The UK Government is committed to producing 15% of all our energy from renewable sources by 2020, and wind energy is expected to make a sizeable contribution towards that goal. As a result, financial incentives such as the new Feed-in Tariffs currently under consultation for April 2010 are making the business case for investment stack up for those with the right resources.
Mark Newton from Fisher German is one of the country’s leading experts in wind energy. He says: "I believe that every farm in the UK will have a wind turbine in five years’ time."
On-farm wind generation can range in size from small systems that power remote farm buildings, through to medium-sized wind turbines that power local buildings and sell to the Grid, up to multi-million-pound wind farm developments. Turbines must be well sited and have a consistent and adequate wind speed if they are to be a good investment.
This free Farming Futures guide outlines how you can assess your wind resource, what you need to consider when putting together a planning proposal, and where you can go for further sources of information and advice.
Madeleine Lewis from Farming Futures said: "Farmers with the right resources can do well out of renewable energy production. Producing energy on-farm can turn a profit, cushion you against rising oil and gas prices, and provide the UK with a secure, clean and renewable energy supply. It can also give access to new and better markets due to growing consumer interest in ‘low-carbon’ food."
"In our 2009 survey, 50% of farmers said they were taking action to reduce greenhouse gas emissions from their farm, and we believe that on-farm energy generation could become the norm in the not-too-distant future."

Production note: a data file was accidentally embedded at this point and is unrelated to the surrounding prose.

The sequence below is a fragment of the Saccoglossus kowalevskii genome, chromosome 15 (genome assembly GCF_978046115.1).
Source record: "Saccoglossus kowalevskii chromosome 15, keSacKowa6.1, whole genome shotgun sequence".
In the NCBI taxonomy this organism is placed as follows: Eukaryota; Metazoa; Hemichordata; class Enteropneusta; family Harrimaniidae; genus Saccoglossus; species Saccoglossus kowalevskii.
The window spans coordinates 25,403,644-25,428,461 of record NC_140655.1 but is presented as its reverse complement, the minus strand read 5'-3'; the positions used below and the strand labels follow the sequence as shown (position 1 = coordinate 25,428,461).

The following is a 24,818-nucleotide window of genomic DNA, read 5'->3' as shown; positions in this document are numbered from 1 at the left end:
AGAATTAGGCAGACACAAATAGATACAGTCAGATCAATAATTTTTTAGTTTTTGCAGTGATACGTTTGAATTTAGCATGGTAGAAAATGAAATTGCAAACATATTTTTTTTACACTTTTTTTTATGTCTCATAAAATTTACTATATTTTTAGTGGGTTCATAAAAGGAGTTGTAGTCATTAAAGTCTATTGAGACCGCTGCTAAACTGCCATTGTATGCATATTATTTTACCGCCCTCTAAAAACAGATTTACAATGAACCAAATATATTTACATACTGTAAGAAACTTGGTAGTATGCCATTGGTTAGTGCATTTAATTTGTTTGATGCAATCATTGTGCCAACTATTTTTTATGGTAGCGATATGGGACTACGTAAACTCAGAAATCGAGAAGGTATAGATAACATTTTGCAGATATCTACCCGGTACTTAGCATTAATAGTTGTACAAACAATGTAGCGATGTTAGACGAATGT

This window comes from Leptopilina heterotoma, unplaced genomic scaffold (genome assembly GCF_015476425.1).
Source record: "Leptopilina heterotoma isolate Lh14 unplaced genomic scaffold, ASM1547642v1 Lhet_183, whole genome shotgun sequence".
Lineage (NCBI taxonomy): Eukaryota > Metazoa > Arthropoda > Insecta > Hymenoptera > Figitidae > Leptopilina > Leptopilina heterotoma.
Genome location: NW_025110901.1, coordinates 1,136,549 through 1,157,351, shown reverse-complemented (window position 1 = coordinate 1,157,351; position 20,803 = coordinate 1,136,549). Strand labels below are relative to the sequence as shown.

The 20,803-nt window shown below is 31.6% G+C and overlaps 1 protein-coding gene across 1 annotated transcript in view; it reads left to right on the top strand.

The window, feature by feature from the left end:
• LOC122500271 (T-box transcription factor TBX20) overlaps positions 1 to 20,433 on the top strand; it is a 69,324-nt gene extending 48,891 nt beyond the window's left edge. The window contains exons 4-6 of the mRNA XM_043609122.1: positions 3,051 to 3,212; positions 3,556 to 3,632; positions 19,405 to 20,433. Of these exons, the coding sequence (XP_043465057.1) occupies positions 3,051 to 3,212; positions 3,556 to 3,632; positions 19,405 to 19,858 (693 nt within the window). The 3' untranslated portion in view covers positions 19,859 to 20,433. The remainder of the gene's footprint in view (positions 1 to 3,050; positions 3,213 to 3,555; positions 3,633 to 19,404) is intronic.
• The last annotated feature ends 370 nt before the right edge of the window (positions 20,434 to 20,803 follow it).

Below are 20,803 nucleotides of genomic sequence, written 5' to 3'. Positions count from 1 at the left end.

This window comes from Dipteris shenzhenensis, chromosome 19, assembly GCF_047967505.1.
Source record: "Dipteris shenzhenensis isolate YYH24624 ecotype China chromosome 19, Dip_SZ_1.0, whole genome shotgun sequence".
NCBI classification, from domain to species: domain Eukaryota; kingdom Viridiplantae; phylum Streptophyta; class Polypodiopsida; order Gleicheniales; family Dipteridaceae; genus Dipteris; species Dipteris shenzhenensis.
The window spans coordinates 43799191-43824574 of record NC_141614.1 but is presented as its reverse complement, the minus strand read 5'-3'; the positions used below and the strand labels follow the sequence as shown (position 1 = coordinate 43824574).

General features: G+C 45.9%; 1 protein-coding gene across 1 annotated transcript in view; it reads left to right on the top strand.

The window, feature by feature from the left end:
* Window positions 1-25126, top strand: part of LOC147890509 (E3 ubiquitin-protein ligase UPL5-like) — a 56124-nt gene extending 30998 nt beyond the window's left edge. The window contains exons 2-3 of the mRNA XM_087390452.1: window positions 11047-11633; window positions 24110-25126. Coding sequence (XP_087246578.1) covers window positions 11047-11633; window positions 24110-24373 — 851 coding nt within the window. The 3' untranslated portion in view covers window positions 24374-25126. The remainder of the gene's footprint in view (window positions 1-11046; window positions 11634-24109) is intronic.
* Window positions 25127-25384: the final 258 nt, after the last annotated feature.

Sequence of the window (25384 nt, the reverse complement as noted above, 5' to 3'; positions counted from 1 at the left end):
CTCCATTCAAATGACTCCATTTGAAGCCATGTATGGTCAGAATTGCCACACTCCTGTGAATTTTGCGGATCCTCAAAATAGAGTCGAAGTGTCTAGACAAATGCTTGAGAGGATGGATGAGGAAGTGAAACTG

Dr Jonathan Scurlock, the NFU’s Chief Adviser on renewable energy and climate change said: "The NFU’s aspiration is that every farmer should have the opportunity to be a net exporter of low-carbon energy. National targets and government incentives for renewable energy are creating significant new business opportunities."
"This guide is a great first step to learning about wind power, after which we recommend that farmers talk to a range of different advisers to look at options for making energy production a profitable part of their business."
Onshore generation of electricity from wind power can represent a significant business opportunity for UK farmers and land managers.
Wind power can be harnessed by the installation of a wind turbine or turbines that will generate a clean and renewable source of electricity to be used either on-farm or sold to the Grid. This can displace electricity generated from fossil fuels, thus reducing business costs from rising oil and gas prices, reducing carbon emissions and ensuring a profitable and low-carbon business.
On-farm wind turbines must be well sited and have a consistent and adequate wind speed if they are to be a profitable investment.